large has 5 gates, 6 suburbs, numerous streets and fountains, and is partly seated on a hill. The principal church, an elegant Gothic building, contains the tomb of the great Erasmus. The town house, and its fine paintings by Holbein, a native of this city, are much admired. The university, founded in 1459, has a fine library, and a rich cabinet of medals. Basel has several manufactures, particularly of paper, ribands, and cottons; and it carries on an extensive trade. Three treaties of peace were concluded here in 1795 with the French republic, namely, by Prussia, Spain, and Hesse-Cassel. In 1814 the emperors of Russia and Austria, and the king of Prussia, met here, and proceeded on their warfare to Paris. Paper is said to have been invented here; and here were born Hans Holbein, the painter, John and James Bernouilli, celebrated mathematicians, and Euler, a mathematician and a philosopher: Lg. 7.30 E, Lt. 47.35 N.

BASEL, or BASLE, BISHOPRIC OF, lately a territory in the Nw part of Switzerland, whose sovereign bishop was a prince of the German empire, and the capital was Porentru. In 1798 the French seized on this territory, and added it to the department of Haut-Rhin. In 1815 it was re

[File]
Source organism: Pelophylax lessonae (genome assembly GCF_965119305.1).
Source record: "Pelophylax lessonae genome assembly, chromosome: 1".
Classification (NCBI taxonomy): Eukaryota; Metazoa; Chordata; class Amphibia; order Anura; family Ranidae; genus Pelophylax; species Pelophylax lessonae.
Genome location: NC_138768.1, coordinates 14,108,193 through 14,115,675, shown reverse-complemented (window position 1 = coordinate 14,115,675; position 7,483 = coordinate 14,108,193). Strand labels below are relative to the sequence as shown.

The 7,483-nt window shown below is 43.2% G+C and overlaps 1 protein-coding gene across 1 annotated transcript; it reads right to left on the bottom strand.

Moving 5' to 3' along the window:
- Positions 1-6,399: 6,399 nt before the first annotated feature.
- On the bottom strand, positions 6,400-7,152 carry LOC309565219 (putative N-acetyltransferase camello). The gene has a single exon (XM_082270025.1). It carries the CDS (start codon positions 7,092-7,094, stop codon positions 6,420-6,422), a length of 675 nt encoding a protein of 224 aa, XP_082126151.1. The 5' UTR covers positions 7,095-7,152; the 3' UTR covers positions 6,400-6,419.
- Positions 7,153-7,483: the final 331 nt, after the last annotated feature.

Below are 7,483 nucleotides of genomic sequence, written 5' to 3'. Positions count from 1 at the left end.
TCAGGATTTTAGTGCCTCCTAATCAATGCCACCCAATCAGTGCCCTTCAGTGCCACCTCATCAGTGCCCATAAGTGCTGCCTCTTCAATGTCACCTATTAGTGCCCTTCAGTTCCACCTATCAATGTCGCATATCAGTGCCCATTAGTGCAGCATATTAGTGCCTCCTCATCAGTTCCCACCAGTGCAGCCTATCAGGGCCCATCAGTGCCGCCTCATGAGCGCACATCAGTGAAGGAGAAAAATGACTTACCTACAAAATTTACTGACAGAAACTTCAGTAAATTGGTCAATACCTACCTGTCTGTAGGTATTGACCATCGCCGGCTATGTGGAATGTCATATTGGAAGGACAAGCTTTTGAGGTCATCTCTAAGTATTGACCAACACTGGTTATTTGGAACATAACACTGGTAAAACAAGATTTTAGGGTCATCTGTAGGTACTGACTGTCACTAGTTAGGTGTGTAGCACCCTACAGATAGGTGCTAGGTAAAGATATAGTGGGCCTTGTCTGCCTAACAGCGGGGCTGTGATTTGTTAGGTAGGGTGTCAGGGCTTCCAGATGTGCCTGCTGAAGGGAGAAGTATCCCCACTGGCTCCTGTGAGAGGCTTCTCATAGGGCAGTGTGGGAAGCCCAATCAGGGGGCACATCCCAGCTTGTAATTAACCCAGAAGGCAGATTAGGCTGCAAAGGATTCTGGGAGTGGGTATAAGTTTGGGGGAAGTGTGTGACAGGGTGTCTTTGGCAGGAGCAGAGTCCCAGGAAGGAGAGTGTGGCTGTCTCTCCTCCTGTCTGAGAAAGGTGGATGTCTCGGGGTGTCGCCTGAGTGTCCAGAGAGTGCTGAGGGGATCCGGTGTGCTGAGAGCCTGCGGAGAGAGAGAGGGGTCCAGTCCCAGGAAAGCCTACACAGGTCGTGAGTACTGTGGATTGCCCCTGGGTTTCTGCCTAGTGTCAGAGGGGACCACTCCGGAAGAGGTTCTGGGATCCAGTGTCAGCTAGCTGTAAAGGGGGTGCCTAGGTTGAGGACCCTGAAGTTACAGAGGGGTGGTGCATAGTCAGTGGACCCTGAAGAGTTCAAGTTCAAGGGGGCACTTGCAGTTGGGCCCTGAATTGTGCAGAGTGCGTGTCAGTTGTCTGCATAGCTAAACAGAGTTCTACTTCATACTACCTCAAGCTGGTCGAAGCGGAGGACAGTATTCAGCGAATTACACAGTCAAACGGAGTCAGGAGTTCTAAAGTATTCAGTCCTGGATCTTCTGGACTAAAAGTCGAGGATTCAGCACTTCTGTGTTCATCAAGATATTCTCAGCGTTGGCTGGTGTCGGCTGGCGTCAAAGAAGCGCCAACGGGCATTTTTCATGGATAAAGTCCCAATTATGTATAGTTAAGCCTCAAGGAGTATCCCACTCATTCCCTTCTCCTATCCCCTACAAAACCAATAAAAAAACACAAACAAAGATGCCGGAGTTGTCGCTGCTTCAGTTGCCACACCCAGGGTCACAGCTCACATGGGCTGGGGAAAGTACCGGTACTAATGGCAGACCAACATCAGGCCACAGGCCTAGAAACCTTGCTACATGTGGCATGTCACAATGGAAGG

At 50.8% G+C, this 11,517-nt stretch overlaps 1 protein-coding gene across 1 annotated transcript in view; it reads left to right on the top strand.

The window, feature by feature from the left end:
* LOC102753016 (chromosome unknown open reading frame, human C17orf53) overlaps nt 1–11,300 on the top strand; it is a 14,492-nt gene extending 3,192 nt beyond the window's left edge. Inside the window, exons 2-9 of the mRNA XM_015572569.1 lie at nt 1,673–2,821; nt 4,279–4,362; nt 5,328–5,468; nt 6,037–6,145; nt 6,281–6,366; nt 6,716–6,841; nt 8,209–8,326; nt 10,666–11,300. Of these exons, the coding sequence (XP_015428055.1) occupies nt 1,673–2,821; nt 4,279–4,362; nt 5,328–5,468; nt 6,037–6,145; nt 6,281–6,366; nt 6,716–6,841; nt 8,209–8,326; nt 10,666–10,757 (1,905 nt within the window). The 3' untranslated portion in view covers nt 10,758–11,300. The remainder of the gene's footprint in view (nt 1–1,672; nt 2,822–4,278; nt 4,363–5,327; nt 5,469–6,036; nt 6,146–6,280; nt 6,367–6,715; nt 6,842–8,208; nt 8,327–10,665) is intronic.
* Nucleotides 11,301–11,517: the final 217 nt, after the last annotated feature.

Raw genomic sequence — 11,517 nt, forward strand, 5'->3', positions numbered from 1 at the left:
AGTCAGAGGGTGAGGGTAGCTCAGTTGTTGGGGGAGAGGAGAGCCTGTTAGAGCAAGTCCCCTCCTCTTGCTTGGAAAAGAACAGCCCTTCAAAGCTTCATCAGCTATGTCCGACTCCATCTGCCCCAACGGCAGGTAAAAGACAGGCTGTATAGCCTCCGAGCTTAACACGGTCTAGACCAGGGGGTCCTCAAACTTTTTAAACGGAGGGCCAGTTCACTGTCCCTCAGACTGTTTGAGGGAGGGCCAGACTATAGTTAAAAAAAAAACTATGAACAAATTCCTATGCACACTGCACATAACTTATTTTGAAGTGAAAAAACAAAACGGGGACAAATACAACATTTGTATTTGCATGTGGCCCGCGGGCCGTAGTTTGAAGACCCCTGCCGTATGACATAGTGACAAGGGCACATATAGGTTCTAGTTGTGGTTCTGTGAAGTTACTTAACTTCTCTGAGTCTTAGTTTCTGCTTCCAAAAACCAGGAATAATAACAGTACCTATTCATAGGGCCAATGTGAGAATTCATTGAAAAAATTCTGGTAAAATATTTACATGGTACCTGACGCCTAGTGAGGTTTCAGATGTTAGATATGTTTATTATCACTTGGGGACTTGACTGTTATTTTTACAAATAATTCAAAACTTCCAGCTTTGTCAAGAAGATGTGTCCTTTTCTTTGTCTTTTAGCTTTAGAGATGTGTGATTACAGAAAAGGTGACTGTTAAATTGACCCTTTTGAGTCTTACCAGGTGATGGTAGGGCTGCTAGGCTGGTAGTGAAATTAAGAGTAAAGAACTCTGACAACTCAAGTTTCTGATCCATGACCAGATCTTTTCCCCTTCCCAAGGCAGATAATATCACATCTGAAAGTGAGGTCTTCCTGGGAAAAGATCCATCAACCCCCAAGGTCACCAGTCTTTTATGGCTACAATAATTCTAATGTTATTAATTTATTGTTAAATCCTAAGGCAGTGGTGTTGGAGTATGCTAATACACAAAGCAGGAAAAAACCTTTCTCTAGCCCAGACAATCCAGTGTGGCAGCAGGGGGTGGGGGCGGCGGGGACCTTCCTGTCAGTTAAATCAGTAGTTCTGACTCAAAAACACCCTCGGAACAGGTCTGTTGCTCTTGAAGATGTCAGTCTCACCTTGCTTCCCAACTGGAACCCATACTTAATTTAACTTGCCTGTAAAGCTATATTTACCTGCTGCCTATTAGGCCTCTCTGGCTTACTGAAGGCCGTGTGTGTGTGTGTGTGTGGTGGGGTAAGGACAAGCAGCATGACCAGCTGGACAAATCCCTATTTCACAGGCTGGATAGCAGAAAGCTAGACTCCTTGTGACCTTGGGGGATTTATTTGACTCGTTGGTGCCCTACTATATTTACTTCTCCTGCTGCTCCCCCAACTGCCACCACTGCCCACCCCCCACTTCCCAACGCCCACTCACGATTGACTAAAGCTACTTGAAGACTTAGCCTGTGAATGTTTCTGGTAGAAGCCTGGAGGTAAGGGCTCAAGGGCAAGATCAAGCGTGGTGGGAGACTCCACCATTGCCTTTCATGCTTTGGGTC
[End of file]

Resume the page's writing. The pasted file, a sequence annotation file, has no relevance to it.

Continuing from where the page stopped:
stored to Switzerland, when a small part was added to the canton of Basel, and the remainder to that of Bern; P. 55,330.

BASHEE, an island of Asia, in the Chinasea, the most eastern of a cluster called the Bashee-islands, lying to the s of Formosa; of a circular form, 6 m in diameter, and has a town of the same name. The productions are plantains, bananas, pine apples, sugarcanes, potatoes, yams, and cotton. The quadrupeds are goats and hogs: Lg. 120.30 E, Lt. 21.0 N.

BASILICATA, a province of Italy, in Naples, bounded on the N by Capitanata and Bari, E by the gulf of Taranto, s by Calabria Citra, and w by Principato Citra and Ultra. It has some mountains continually covered with snow, but is fertile in corn, wine, oil, cotton, honey, and saffron. Acerenza is the capital.

BASINGSTOKE, a corporate town of England, county Hants, with a market on Wednesday. It has a great trade in corn and malt, a manufacture of druggets and shalloons, and a navigable canal to the Wey, near its entrance into the Thames. It is 18 m NNE Winchester, and 45 w by s London; P. 3581. Polling-place.


BASOUDHA, a town of Asia, Hindostan, in Malwah, seated on the Betwah, 46 m NE Bilsah.

BASQUES, LES, a district of France, in Gascony, s of the Adour, now part of the